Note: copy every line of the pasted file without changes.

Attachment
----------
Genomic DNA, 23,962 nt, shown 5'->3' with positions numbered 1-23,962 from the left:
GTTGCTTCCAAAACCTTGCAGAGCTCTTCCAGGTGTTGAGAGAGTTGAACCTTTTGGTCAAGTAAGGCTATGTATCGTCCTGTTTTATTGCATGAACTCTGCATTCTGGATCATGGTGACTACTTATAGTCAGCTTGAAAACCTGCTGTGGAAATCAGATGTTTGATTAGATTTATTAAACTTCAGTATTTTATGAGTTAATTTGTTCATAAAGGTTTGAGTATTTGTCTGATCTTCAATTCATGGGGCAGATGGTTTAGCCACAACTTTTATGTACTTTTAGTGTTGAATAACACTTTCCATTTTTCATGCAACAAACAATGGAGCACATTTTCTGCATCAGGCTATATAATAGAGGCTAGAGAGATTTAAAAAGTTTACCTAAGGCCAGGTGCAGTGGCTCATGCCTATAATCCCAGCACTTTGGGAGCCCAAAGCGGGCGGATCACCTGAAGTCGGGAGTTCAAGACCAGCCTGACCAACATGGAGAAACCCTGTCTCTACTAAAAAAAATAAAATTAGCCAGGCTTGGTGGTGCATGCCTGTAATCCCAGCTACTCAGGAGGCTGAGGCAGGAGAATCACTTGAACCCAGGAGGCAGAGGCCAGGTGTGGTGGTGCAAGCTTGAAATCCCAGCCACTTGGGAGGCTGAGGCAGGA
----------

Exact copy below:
Genomic DNA, 23,962 nt, shown 5'->3' with positions numbered 1-23,962 from the left:
GTTGCTTCCAAAACCTTGCAGAGCTCTTCCAGGTGTTGAGAGAGTTGAACCTTTTGGTCAAGTAAGGCTATGTATCGTCCTGTTTTATTGCATGAACTCTGCATTCTGGATCATGGTGACTACTTATAGTCAGCTTGAAAACCTGCTGTGGAAATCAGATGTTTGATTAGATTTATTAAACTTCAGTATTTTATGAGTTAATTTGTTCATAAAGGTTTGAGTATTTGTCTGATCTTCAATTCATGGGGCAGATGGTTTAGCCACAACTTTTATGTACTTTTAGTGTTGAATAACACTTTCCATTTTTCATGCAACAAACAATGGAGCACATTTTCTGCATCAGGCTATATAATAGAGGCTAGAGAGATTTAAAAAGTTTACCTAAGGCCAGGTGCAGTGGCTCATGCCTATAATCCCAGCACTTTGGGAGCCCAAAGCGGGCGGATCACCTGAAGTCGGGAGTTCAAGACCAGCCTGACCAACATGGAGAAACCCTGTCTCTACTAAAAAAAATAAAATTAGCCAGGCTTGGTGGTGCATGCCTGTAATCCCAGCTACTCAGGAGGCTGAGGCAGGAGAATCACTTGAACCCAGGAGGCAGAGGCCAGGTGTGGTGGTGCAAGCTTGAAATCCCAGCCACTTGGGAGGCTGAGGCAGGA